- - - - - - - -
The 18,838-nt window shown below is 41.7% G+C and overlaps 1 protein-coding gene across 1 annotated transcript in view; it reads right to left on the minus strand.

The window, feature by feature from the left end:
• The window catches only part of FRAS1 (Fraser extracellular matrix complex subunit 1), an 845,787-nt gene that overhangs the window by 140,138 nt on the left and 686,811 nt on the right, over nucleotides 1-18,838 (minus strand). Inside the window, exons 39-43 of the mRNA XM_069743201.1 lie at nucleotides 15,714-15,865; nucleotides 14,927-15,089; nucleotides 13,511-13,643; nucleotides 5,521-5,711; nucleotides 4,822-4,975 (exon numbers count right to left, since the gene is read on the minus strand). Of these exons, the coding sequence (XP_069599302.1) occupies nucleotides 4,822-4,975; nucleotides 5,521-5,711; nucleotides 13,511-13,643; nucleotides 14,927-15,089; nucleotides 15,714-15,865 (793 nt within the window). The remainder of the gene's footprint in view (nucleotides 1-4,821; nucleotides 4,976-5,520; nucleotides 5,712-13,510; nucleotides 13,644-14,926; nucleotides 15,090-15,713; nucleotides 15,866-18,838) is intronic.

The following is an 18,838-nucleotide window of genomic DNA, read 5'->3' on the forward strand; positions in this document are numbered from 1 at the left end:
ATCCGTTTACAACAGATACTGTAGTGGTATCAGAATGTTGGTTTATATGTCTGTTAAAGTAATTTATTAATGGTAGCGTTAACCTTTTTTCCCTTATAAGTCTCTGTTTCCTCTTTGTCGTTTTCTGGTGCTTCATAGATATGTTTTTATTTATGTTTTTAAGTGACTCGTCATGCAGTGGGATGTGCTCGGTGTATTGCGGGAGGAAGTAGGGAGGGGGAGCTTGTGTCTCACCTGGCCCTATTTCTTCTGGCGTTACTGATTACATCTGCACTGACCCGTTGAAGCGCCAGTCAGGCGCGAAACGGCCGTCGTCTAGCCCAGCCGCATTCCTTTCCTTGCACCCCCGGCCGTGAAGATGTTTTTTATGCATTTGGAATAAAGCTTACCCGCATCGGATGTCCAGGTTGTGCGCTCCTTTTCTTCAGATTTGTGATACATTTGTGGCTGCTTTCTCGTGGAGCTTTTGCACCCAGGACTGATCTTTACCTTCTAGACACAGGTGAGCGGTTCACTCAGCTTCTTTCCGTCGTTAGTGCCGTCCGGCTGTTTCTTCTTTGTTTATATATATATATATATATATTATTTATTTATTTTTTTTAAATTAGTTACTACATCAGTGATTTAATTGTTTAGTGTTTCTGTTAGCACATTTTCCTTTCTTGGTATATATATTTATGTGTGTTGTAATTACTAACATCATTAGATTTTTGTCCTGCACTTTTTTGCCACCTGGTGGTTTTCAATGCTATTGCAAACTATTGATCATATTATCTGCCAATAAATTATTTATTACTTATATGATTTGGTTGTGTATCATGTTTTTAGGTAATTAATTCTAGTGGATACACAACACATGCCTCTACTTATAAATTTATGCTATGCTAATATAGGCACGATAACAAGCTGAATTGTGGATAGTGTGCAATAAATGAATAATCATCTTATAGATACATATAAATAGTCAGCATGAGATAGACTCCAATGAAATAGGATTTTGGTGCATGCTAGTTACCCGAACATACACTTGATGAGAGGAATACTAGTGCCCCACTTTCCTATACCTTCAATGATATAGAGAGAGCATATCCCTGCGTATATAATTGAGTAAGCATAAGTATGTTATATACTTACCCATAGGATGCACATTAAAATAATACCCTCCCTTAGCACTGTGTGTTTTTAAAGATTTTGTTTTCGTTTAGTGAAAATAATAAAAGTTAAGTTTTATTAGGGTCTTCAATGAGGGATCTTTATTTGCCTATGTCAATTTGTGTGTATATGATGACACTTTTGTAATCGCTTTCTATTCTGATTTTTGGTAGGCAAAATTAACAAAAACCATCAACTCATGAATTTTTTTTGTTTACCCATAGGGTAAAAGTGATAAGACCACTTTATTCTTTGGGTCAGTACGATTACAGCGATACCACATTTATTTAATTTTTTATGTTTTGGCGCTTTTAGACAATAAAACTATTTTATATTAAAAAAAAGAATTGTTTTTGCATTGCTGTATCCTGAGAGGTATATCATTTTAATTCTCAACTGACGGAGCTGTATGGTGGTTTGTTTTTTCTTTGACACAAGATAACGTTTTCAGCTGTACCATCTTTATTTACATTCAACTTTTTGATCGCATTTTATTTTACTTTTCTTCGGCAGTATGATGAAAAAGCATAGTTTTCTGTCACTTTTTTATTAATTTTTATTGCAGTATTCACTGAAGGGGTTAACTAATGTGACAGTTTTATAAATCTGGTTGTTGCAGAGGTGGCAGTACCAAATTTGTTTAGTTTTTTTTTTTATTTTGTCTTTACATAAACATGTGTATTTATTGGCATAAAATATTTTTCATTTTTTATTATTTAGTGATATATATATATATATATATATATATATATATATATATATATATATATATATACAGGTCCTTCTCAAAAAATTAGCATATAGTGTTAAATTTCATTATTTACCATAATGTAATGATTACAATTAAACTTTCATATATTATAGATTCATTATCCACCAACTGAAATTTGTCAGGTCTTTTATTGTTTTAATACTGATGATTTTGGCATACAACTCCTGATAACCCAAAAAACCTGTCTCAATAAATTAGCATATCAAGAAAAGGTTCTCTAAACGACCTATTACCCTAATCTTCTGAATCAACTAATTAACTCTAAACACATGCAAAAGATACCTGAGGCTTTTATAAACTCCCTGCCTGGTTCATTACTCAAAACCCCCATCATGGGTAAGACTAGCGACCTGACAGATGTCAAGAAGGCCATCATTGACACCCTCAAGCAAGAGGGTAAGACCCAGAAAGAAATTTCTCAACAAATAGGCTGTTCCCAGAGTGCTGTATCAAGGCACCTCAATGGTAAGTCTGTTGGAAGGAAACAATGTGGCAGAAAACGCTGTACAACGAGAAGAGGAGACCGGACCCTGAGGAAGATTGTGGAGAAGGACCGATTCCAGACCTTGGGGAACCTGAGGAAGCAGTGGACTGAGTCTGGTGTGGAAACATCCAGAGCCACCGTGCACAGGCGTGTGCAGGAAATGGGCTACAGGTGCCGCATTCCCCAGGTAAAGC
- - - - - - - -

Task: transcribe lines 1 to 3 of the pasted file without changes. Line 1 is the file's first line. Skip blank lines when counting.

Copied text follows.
The 18,838-nt window shown below is 41.7% G+C and overlaps 1 protein-coding gene across 1 annotated transcript in view; it reads right to left on the minus strand.

The window, feature by feature from the left end:
• The window catches only part of FRAS1 (Fraser extracellular matrix complex subunit 1), an 845,787-nt gene that overhangs the window by 140,138 nt on the left and 686,811 nt on the right, over nucleotides 1-18,838 (minus strand). Inside the window, exons 39-43 of the mRNA XM_069743201.1 lie at nucleotides 15,714-15,865; nucleotides 14,927-15,089; nucleotides 13,511-13,643; nucleotides 5,521-5,711; nucleotides 4,822-4,975 (exon numbers count right to left, since the gene is read on the minus strand). Of these exons, the coding sequence (XP_069599302.1) occupies nucleotides 4,822-4,975; nucleotides 5,521-5,711; nucleotides 13,511-13,643; nucleotides 14,927-15,089; nucleotides 15,714-15,865 (793 nt within the window). The remainder of the gene's footprint in view (nucleotides 1-4,821; nucleotides 4,976-5,520; nucleotides 5,712-13,510; nucleotides 13,644-14,926; nucleotides 15,090-15,713; nucleotides 15,866-18,838) is intronic.